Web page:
The number of summer renters shrunk drastically. These days most Rockawayans, even the bungalow dwellers, live there year round. The famed Boardwalk that stretches along six miles of shoreline and has the middling honor of being the world's second- longest, behind Atlantic City, now runs past drab high-rise apartment complexes, housing projects, acres of overgrown vacant lots and faded pastel buildings: hourly hotels, halfway houses and nursing homes (80 percent of Queens nursing homes are in Rockaway).
There are still some shiny, affluent neighborhoods on Rockaway's West End, but much of the peninsula has a wistful, bleached-out quality - gritty and definitely urban - that has the desolate beauty of an early Bruce Springsteen song.
When I mention my "summer share in the Rockaways" to Manhattanites, I get several types of responses: the scrutinizing, eyebrow-raised glance that means, "You're joking, right?"; blank incomprehension: "Where? There's an ocean there?"; and the knowing reminiscence that usually begins with something like, "Back in high school" and continues to, "Ah, Rosalita in the two- piece at the disco beach with that snake tattoo you know where" and takes another 20 minutes to finish. A man who'd spent his youth in Rockaway said, "You'd better not turn it into another Williamsburg."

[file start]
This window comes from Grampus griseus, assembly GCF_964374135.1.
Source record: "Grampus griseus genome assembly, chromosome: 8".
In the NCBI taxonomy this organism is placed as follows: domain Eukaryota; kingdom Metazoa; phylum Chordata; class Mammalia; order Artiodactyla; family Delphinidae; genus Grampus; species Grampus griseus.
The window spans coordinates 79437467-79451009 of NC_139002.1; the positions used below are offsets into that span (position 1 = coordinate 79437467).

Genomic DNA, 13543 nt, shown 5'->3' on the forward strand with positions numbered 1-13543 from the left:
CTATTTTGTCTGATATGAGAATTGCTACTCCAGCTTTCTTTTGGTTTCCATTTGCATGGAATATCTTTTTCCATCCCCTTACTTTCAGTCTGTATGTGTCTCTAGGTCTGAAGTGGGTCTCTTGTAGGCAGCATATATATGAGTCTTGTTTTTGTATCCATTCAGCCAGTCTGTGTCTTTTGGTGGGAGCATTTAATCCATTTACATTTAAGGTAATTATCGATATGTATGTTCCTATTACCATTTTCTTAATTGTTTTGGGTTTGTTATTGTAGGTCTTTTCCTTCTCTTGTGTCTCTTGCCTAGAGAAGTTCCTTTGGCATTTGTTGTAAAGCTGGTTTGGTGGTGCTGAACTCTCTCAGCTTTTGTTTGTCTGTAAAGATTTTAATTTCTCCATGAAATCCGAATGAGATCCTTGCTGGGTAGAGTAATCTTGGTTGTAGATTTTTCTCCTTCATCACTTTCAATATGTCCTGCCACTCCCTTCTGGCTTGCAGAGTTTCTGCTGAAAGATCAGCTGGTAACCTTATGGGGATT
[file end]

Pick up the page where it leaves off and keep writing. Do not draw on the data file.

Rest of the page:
I mentioned my bungalow at an Upper East Side dinner party, the hostess
instructed me not to refer to my summer plans too loudly in good
company. I did not tell her the cream of New York society used to go out
to Rockaway. In the mid-19th century, Vanderbilts, Astors, even Henry Wadsworth
Longfellow stayed at the Marine Pavilion, Rockaway's first grand
Back then, elaborately dressed women clambered into beachside cabins to change; at a signal, pack horses towed the cabins out into the water so the women could discreetly float out into the surf. After the Civil War, large numbers of Irish immigrants came out to escape hot tenements, and when some of them got rich, they took over the old WASP summer strongholds. Far Rockaway became known as the Irish Riviera.